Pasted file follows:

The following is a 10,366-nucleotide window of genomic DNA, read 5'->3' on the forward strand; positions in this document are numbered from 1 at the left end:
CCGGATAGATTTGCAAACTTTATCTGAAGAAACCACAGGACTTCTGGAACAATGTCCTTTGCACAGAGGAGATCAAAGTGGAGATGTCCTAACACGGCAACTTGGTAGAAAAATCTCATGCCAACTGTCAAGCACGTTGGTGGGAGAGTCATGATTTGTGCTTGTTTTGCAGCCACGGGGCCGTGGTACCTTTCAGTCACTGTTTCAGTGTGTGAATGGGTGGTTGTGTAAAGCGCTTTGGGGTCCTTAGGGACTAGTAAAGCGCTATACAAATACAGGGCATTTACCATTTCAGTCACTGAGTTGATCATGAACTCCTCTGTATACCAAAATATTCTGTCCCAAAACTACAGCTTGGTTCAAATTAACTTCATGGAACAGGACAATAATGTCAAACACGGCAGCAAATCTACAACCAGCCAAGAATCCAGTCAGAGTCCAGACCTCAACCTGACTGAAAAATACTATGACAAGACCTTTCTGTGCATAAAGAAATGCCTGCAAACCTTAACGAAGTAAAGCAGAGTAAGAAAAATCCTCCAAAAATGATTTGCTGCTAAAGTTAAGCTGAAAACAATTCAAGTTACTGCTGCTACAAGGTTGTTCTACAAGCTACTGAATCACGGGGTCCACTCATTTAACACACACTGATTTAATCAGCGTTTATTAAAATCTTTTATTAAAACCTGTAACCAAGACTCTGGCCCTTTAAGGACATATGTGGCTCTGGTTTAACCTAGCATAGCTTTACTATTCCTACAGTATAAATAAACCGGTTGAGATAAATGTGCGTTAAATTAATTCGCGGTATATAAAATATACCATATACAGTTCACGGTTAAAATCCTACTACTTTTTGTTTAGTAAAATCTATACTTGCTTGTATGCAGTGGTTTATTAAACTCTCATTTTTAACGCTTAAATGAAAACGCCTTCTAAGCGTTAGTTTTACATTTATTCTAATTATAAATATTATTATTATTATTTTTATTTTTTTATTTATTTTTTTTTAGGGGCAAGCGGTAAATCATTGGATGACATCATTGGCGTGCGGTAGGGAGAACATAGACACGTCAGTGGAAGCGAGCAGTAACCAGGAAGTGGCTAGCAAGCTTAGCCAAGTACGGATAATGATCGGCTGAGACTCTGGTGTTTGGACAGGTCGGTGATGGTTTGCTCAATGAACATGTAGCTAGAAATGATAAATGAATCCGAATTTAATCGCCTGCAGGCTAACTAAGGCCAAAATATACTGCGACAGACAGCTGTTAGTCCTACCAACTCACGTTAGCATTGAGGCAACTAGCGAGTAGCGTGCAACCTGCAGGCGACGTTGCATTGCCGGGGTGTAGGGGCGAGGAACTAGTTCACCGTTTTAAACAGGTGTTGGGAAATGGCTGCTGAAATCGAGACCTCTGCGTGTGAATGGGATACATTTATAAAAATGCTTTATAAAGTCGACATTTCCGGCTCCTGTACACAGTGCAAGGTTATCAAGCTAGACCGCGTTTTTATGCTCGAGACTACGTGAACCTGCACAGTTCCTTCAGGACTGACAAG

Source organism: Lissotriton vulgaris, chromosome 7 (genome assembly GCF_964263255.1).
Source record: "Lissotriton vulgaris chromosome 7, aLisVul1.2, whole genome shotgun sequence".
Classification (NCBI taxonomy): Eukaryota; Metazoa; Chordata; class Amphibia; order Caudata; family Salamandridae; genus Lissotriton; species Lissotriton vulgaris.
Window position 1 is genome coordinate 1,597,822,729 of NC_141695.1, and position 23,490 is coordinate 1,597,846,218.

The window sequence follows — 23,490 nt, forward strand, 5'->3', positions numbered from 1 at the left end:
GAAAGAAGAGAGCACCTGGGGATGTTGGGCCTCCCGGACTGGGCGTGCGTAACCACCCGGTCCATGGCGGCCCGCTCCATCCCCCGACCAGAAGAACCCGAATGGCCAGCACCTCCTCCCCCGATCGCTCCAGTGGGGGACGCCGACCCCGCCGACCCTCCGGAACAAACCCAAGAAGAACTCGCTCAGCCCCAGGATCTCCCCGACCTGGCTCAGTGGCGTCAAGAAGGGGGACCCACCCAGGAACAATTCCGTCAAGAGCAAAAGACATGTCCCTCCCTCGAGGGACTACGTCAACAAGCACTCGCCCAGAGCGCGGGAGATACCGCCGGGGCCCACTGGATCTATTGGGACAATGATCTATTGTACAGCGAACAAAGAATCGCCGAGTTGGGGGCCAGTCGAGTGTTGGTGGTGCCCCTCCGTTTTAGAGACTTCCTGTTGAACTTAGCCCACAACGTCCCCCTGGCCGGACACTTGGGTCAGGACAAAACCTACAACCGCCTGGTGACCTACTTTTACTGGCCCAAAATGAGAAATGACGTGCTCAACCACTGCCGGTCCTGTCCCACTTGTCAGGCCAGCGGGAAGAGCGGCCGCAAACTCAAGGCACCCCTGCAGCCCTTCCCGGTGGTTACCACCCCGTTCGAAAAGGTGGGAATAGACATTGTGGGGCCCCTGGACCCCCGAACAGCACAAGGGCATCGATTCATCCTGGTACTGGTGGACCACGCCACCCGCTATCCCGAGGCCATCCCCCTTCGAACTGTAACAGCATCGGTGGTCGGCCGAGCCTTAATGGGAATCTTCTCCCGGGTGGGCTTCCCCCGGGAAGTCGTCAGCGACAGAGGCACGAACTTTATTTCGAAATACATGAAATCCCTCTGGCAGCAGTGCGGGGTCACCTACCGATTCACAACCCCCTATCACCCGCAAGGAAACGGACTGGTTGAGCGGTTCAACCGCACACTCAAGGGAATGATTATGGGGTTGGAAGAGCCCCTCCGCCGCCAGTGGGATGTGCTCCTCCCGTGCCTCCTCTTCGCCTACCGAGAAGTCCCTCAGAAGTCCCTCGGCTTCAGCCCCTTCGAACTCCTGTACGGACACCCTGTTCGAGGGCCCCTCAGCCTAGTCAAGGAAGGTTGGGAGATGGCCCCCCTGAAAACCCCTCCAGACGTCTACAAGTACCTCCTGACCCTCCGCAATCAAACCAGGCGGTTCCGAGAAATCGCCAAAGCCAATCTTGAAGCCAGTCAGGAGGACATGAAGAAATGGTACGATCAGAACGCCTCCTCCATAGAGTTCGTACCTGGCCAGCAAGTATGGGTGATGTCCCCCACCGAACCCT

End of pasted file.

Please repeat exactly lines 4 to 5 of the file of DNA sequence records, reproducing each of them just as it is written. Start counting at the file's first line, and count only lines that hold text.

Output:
Source record: "Lissotriton vulgaris chromosome 7, aLisVul1.2, whole genome shotgun sequence".
Classification (NCBI taxonomy): Eukaryota; Metazoa; Chordata; class Amphibia; order Caudata; family Salamandridae; genus Lissotriton; species Lissotriton vulgaris.